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Reviewed by: Bryan Pizzuti [03.09.03]
Edited by: Carl Nelson

Card manufacturer: Powercolor
GPU Manufacturer: ATI

MSRP: $370
Street: $240-290

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Well, when only TRUFORMing the models designed with it in mind, they're almost no performance loss whatsoever.  But, when you set it to TRUFORM ALL models, rather than just the TRUFORM-ready ones, you can see quite a lot of performance drop. Though when it's set to "Maximum" for some reason, the performance numbers change dramatically either way.  Notice that the average figures are identical between "All models" and "TRUFORM-ready models."  In the All models mode, it's much FASTER than the rest of the settings, and in the "TRUFORM-only" mode, it's significantly slower.  So we're not going to pay attention to this mode, because I'm not sure WHAT it's doing.

One important note: in this particular demo (Sierra De Chiapas) there is a point where Sammy turns to face 180 degrees from the temple, where the horizon is far away and there are several terrain-looking objects in the distance.  With TRUFORM enabled, this section consistently generated a HUGE frame drop.  It actually looked like it froze for half a second, it was so bad.  Whatever TRUFORM is meant to do, terrain models apparently cause a major framerate hit, and so do models that aren't TRUFORM-optimized.  This can be especially problematic when dealing with an open rather than indoor environment.  Translation: unless the models are TRUFORM-optimized, performance sucks.

So did it do anything for the character and object models?  It's too difficult to get a consistent screenshot of terrain, but we managed to get fairly consistent screen grabs of Sam's weapon, and Sam himself in the demos.  To my eye, there doesn't appear to be any improvement generated, but look for yourself.  In each slideshow, you'll first see a picture using no tessellation at all.  The second shot is of the object at High tessellation, taken with "TRUFORM all models" set, rather than "TRUFORM-ready models only" (since the Maximum numbers looked a bit skewed comparatively, we didn't use that mode for samples).  We're not sure if these particular models are TRUFORM ready, so we want to make sure it's doing something.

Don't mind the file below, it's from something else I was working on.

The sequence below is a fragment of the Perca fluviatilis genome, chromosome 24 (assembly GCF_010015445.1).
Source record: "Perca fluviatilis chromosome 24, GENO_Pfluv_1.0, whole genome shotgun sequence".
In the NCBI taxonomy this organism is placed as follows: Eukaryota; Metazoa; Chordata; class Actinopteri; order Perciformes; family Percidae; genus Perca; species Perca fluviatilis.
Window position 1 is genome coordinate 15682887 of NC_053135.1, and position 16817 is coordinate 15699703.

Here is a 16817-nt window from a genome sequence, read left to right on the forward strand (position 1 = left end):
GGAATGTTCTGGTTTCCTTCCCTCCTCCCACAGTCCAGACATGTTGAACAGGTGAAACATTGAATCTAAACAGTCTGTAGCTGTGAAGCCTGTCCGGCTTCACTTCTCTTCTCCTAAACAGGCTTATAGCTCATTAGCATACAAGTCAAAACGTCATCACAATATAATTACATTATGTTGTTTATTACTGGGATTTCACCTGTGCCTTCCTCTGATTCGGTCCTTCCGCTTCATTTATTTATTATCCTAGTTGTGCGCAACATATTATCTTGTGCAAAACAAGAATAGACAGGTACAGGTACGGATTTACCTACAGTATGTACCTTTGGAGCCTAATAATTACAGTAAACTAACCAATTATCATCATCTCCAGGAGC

See Sam.  See Sam Run.  See Sam Gun. See Sam Run and Gun.  See Sam and Sam's gun not look much better quality-wise.  See Sam Shoot TRUFORM. :)  Admittedly, we can't be certain if these models that we're looking at are TRUFORM-ready or not, but if they are, it's not helping, and if they're not, not only is it not helping to force TRUFORM on them, but it's hurting performance too much. It sure isn't making this stuff look as good as ATI's dolphin, is it?

There just isn't enough implementation yet to make a firm judgment here.  Once we see a game where 100% of the models are TRUFORM ready maybe we can revisit it a bit but for now any improvement that might be gained isn't noticeable, especially when you're busy dodging bullets and flames and assorted monsters.  It might be noticeable in something like Neverwinter Nights, but I don't own that game, and it's the ONLY non-action game with TRUFORM support at this time.  Maybe if ATI had owned as much as the market NVIDIA owned when it was introduced, we might be seeing it put to use.

The main limitation is probably the fact that both input and output are restricted to straight-sided polygons.  Curved surface output would cause games to take a quantum leap forward.  But converting it back to polygons for output is probably what kills everything.  You're spending all of this GPU time converting to and working with curved surfaces, but your output is still straight-sided polygons.

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